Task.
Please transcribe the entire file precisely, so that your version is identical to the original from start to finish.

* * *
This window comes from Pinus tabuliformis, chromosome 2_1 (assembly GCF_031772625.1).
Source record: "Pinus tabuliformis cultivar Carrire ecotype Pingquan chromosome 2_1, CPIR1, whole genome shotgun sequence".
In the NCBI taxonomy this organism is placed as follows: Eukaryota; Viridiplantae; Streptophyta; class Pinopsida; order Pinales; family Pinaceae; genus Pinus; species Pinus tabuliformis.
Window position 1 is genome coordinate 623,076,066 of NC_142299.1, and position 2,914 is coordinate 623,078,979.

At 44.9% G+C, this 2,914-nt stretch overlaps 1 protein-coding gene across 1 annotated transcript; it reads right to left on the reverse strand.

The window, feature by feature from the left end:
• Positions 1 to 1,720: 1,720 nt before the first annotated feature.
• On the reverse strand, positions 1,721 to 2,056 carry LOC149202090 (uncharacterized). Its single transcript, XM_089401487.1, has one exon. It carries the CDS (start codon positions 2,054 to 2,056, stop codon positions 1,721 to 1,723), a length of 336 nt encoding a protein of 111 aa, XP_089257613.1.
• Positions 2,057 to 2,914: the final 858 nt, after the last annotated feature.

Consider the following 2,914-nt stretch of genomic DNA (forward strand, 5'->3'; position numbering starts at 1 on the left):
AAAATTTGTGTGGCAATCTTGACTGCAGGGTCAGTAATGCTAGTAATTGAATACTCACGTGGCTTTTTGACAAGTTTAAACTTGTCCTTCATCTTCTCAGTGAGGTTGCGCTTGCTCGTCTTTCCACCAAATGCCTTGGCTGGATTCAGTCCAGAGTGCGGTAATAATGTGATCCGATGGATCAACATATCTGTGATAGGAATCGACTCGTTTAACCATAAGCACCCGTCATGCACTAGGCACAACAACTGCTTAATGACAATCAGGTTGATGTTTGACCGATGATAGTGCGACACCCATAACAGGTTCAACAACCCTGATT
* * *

This window comes from Pinus tabuliformis, chromosome 2_1 (assembly GCF_031772625.1).
Source record: "Pinus tabuliformis cultivar Carrire ecotype Pingquan chromosome 2_1, CPIR1, whole genome shotgun sequence".
In the NCBI taxonomy this organism is placed as follows: Eukaryota; Viridiplantae; Streptophyta; class Pinopsida; order Pinales; family Pinaceae; genus Pinus; species Pinus tabuliformis.
Window position 1 is genome coordinate 623,076,066 of NC_142299.1, and position 2,914 is coordinate 623,078,979.

At 44.9% G+C, this 2,914-nt stretch overlaps 1 protein-coding gene across 1 annotated transcript; it reads right to left on the reverse strand.

The window, feature by feature from the left end:
• Positions 1 to 1,720: 1,720 nt before the first annotated feature.
• On the reverse strand, positions 1,721 to 2,056 carry LOC149202090 (uncharacterized). Its single transcript, XM_089401487.1, has one exon. It carries the CDS (start codon positions 2,054 to 2,056, stop codon positions 1,721 to 1,723), a length of 336 nt encoding a protein of 111 aa, XP_089257613.1.
• Positions 2,057 to 2,914: the final 858 nt, after the last annotated feature.

Consider the following 2,914-nt stretch of genomic DNA (forward strand, 5'->3'; position numbering starts at 1 on the left):
AAAATTTGTGTGGCAATCTTGACTGCAGGGTCAGTAATGCTAGTAATTGAATACTCACGTGGCTTTTTGACAAGTTTAAACTTGTCCTTCATCTTCTCAGTGAGGTTGCGCTTGCTCGTCTTTCCACCAAATGCCTTGGCTGGATTCAGTCCAGAGTGCGGTAATAATGTGATCCGATGGATCAACATATCTGTGATAGGAATCGACTCGTTTAACCATAAGCACCCGTCATGCACTAGGCACAACAACTGCTTAATGACAATCAGGTTGATGTTTGACCGATGATAGTGCGACACCCATAACAGGTTCAACAACCCTGATT